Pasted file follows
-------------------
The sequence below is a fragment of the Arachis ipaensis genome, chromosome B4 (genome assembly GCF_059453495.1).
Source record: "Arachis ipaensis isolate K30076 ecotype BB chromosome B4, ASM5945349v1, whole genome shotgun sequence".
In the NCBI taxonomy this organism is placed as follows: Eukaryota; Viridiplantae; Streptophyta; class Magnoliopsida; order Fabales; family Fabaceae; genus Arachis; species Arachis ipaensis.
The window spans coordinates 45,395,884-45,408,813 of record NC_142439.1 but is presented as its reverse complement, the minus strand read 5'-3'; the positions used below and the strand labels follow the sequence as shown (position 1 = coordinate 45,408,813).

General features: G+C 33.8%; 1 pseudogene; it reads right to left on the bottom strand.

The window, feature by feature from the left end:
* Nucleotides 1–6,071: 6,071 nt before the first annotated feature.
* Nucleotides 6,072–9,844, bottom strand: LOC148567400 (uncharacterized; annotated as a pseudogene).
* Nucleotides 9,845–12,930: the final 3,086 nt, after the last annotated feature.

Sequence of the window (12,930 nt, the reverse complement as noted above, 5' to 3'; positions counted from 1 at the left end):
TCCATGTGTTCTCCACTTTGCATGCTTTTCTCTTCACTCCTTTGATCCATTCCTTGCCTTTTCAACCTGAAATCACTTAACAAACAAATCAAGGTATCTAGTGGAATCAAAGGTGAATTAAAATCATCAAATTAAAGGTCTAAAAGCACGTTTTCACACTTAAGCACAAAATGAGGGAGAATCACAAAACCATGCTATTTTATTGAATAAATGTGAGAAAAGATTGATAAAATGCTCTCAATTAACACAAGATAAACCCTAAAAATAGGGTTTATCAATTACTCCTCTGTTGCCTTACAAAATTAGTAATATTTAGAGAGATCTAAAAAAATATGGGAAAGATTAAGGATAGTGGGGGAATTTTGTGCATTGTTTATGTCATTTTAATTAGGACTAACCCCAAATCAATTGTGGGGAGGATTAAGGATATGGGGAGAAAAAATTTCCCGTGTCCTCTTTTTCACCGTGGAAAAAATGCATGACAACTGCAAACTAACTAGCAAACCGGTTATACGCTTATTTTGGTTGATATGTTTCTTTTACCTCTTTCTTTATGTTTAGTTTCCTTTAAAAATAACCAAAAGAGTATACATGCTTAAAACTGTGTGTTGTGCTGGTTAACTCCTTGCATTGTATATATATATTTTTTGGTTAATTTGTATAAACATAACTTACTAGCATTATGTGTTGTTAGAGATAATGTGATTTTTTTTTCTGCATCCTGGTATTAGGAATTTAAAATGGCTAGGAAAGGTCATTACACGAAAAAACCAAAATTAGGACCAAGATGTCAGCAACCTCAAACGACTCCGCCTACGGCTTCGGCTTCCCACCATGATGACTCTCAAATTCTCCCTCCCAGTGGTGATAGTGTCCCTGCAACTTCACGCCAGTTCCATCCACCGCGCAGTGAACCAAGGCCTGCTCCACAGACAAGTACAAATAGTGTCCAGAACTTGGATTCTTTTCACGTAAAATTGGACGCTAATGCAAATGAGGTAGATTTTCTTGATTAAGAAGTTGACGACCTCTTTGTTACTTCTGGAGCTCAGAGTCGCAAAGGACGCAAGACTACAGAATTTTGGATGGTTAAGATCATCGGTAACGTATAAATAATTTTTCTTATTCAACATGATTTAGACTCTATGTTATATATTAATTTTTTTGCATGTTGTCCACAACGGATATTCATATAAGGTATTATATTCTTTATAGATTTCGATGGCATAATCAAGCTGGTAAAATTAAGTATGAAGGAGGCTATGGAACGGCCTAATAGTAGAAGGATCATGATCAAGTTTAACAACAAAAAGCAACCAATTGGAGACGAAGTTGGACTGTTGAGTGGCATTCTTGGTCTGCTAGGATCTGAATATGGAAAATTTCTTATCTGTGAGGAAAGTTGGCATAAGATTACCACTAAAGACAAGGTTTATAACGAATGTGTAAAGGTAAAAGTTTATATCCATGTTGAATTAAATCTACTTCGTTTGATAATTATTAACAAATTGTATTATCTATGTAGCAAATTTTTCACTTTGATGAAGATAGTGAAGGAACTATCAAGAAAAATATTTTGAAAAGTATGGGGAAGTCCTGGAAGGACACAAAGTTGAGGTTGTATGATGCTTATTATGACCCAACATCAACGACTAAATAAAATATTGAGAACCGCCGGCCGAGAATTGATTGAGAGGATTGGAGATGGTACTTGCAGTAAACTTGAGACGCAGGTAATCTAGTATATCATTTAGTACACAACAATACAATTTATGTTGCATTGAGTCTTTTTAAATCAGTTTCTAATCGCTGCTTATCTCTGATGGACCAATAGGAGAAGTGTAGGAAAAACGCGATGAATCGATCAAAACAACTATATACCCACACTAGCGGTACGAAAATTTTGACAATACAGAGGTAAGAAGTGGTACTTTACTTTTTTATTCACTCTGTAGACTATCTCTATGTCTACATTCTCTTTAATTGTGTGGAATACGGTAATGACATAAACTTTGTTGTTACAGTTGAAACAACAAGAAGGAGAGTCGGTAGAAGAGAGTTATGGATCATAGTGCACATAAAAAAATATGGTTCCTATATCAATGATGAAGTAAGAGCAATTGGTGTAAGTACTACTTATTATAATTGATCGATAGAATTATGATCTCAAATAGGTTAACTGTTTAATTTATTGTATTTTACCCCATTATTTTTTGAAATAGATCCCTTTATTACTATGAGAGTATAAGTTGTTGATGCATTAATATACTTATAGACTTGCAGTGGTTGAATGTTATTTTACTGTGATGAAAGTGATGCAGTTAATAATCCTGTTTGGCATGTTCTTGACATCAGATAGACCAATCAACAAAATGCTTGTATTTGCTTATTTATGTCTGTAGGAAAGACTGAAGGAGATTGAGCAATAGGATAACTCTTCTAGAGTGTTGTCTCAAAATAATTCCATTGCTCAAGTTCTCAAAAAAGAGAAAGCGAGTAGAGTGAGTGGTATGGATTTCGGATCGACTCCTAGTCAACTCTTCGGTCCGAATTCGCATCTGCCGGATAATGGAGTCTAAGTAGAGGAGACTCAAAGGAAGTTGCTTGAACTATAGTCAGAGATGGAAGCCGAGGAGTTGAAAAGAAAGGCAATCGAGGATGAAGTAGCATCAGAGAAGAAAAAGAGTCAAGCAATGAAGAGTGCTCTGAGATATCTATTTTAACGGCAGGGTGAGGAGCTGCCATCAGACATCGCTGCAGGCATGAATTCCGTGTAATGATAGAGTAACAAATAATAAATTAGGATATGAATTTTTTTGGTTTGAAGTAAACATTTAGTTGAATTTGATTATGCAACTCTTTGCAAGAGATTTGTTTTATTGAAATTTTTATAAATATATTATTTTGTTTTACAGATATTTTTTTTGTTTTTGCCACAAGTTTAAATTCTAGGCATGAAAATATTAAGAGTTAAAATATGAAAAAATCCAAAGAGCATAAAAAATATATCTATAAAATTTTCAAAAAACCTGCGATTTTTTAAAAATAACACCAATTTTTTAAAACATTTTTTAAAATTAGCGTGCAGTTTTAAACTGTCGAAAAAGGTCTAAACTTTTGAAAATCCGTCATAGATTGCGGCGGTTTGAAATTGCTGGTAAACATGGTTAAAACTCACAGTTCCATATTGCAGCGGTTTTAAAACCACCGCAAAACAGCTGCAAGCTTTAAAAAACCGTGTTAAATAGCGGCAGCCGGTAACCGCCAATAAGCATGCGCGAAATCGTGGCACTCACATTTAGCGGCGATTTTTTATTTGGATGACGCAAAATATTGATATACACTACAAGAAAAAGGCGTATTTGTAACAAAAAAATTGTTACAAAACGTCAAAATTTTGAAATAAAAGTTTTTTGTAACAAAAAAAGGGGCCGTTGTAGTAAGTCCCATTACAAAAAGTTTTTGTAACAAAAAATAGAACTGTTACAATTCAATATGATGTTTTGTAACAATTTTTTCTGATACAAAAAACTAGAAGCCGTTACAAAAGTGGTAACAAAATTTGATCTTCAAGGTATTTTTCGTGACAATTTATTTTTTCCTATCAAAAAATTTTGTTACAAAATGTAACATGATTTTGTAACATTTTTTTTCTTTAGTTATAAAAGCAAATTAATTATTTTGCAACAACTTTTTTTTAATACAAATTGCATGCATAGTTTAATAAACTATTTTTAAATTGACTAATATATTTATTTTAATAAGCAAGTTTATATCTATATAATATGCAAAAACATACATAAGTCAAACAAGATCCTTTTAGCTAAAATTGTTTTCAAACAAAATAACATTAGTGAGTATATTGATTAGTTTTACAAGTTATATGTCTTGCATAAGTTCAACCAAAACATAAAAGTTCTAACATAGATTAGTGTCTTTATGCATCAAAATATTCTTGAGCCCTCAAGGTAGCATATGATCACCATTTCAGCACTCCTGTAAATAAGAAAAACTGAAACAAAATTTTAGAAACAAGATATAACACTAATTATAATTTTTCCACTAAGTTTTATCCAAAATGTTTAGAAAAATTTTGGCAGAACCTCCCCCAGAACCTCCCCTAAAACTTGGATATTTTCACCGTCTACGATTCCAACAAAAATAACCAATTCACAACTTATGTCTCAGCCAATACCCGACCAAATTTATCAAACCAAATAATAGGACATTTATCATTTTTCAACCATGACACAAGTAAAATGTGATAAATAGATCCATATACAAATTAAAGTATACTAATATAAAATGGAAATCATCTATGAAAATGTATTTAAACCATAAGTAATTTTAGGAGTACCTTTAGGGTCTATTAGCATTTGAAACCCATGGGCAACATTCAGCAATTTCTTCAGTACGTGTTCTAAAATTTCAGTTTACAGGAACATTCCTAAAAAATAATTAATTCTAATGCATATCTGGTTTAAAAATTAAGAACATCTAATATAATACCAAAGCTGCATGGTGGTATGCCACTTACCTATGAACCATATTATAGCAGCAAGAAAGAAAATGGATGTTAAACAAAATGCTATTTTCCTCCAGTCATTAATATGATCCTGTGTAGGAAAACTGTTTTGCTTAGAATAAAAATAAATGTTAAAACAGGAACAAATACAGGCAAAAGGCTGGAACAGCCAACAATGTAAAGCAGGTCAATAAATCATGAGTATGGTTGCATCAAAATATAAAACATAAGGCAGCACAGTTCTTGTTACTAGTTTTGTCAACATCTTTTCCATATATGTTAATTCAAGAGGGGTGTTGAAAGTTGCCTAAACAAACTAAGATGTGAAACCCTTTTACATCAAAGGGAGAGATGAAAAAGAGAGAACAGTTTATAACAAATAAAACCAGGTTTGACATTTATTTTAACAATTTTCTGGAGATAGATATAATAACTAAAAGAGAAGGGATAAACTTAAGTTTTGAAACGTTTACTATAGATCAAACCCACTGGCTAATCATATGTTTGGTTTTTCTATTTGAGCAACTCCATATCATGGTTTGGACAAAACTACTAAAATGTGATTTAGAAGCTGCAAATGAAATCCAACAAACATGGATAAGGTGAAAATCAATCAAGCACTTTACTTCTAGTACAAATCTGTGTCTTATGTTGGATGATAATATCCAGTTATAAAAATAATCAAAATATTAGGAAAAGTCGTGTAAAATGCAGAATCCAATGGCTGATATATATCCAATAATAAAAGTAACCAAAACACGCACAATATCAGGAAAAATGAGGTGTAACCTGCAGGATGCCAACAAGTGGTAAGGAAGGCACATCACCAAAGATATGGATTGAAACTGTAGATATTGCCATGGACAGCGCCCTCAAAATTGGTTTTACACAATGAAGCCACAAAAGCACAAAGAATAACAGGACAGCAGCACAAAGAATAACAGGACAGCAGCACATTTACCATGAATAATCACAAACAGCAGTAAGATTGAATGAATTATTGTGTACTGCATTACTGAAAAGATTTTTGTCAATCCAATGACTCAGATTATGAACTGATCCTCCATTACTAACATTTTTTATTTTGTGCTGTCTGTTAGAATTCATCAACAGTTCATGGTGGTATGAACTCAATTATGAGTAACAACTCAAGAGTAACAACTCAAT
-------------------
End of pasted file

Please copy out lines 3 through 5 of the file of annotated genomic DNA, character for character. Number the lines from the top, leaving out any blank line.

In the NCBI taxonomy this organism is placed as follows: Eukaryota; Viridiplantae; Streptophyta; class Magnoliopsida; order Fabales; family Fabaceae; genus Arachis; species Arachis ipaensis.
The window spans coordinates 45,395,884-45,408,813 of record NC_142439.1 but is presented as its reverse complement, the minus strand read 5'-3'; the positions used below and the strand labels follow the sequence as shown (position 1 = coordinate 45,408,813).

General features: G+C 33.8%; 1 pseudogene; it reads right to left on the bottom strand.